Last week, Google introduced Chromebook, a new laptop based on Google's Chrome operating system. What makes Chromebooks interesting is that it stores everything online -- the apps, the data, etc. are all stored in the cloud.
Google says that Chromebooks turn on instantly (as compared with Microsoft-based PCs) and can be simpler to maintain (again, compared with Microsoft PCs).
But what's instructive for the rest of us not directly involved in the Google v. Microsoft battle is that Google made sure to launch Chromebooks with several beta customers.
The fact is that Google has a strong reputation for its products, services and programmers. If Google says it's delivering something, most people will accept that the technology delivers what Sergey Brin, Google's co-founder, says it does.
And yet, Google felt it needed the credibility of beta customers to support the need for this new laptop with its new business and operation model. And yes, Google had pre-briefed industry analysts at Gartner and IDC but realized they needed validation from actual users. Check out this New York Times article, "Google’s Chrome Laptops to Go on Sale in June," which includes quotes from Jason's Deli, a chain of 250 restaurants and Logitech. Additionally, Google cited other users (note: the article does not call them customers) such as Intercontinental Hotels, Group and Logitech, saying they "had already begun using Chrome."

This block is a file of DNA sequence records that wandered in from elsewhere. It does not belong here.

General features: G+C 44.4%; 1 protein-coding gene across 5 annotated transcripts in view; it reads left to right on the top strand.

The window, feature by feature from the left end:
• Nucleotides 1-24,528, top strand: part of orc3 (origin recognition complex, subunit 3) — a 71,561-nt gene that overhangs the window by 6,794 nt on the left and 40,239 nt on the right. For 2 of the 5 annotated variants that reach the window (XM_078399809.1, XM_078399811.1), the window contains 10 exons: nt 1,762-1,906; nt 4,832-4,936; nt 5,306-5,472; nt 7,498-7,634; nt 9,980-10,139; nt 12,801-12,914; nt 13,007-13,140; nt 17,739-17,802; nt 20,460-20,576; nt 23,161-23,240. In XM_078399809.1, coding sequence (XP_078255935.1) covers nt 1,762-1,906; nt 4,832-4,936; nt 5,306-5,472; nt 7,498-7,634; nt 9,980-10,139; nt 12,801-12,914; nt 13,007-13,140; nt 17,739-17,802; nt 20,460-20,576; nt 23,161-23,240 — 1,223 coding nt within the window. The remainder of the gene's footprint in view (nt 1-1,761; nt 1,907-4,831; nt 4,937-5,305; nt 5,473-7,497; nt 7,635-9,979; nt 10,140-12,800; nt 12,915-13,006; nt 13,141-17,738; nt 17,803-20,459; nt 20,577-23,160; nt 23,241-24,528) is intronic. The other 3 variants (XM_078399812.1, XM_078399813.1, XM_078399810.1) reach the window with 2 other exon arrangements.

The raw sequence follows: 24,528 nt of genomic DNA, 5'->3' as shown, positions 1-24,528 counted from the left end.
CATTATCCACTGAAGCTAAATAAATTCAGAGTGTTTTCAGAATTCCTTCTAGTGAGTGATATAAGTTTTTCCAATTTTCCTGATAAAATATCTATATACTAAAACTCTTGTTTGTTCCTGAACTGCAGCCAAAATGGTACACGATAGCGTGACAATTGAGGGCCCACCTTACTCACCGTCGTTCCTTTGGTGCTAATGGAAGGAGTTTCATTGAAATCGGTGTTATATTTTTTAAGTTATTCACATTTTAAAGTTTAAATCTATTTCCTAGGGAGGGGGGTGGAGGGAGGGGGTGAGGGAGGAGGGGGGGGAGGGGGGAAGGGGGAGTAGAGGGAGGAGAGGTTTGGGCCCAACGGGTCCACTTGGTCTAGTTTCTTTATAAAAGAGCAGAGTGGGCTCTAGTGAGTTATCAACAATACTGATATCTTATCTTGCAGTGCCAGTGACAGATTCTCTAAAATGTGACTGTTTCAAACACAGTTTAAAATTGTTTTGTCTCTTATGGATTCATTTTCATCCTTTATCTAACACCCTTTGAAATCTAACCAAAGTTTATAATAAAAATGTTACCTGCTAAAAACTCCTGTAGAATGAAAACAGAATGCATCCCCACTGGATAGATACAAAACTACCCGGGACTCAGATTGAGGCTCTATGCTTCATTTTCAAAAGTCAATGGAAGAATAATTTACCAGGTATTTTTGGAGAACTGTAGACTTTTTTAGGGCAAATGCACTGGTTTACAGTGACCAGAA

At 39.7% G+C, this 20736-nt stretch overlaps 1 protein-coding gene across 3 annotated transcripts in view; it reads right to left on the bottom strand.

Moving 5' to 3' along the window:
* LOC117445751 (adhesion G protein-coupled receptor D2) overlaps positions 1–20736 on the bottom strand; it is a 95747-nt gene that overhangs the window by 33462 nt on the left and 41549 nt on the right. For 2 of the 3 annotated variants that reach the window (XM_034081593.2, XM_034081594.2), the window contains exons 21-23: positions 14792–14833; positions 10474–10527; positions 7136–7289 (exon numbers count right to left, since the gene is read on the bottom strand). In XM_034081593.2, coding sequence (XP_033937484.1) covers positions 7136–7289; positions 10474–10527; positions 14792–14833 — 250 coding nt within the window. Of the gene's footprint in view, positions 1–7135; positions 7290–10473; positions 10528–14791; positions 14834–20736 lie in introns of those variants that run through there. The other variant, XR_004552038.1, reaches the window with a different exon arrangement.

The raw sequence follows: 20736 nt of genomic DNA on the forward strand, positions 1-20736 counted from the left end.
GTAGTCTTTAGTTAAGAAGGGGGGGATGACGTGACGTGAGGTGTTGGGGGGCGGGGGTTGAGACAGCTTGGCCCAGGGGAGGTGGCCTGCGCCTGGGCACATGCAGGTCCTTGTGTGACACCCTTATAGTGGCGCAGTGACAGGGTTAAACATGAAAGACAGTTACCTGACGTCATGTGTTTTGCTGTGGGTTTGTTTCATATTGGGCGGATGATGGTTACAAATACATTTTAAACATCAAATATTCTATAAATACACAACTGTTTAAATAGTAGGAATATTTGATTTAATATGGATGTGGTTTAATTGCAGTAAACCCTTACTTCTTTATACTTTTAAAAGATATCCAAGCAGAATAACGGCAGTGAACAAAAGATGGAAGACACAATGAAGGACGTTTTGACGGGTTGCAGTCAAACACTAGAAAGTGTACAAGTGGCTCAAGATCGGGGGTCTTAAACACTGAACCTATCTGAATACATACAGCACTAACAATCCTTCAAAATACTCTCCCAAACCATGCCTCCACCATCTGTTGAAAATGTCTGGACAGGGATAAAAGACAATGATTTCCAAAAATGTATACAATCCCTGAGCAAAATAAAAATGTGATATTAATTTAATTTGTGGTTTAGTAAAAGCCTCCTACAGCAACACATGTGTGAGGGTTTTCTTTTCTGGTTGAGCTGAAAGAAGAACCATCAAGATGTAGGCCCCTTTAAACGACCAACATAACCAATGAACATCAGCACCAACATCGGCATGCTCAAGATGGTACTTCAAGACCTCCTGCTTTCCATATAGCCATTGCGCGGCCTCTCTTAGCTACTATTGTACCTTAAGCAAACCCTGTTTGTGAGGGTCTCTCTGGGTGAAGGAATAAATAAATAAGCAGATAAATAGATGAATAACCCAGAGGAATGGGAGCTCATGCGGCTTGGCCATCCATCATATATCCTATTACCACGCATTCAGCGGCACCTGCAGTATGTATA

We always tell clients that having customers who will talk to the media is an important element for securing media interest. It's instructive to realize that having customers is an important element to a product launch even for Google.
The important point about naming organizations "using Chrome" is this: it doesn't call them customers so we can't be sure they're actually paying to use Chrome. In other words, sometimes, even for Google, it's worth giving away technology in exchange for citing or quoting them in press materials.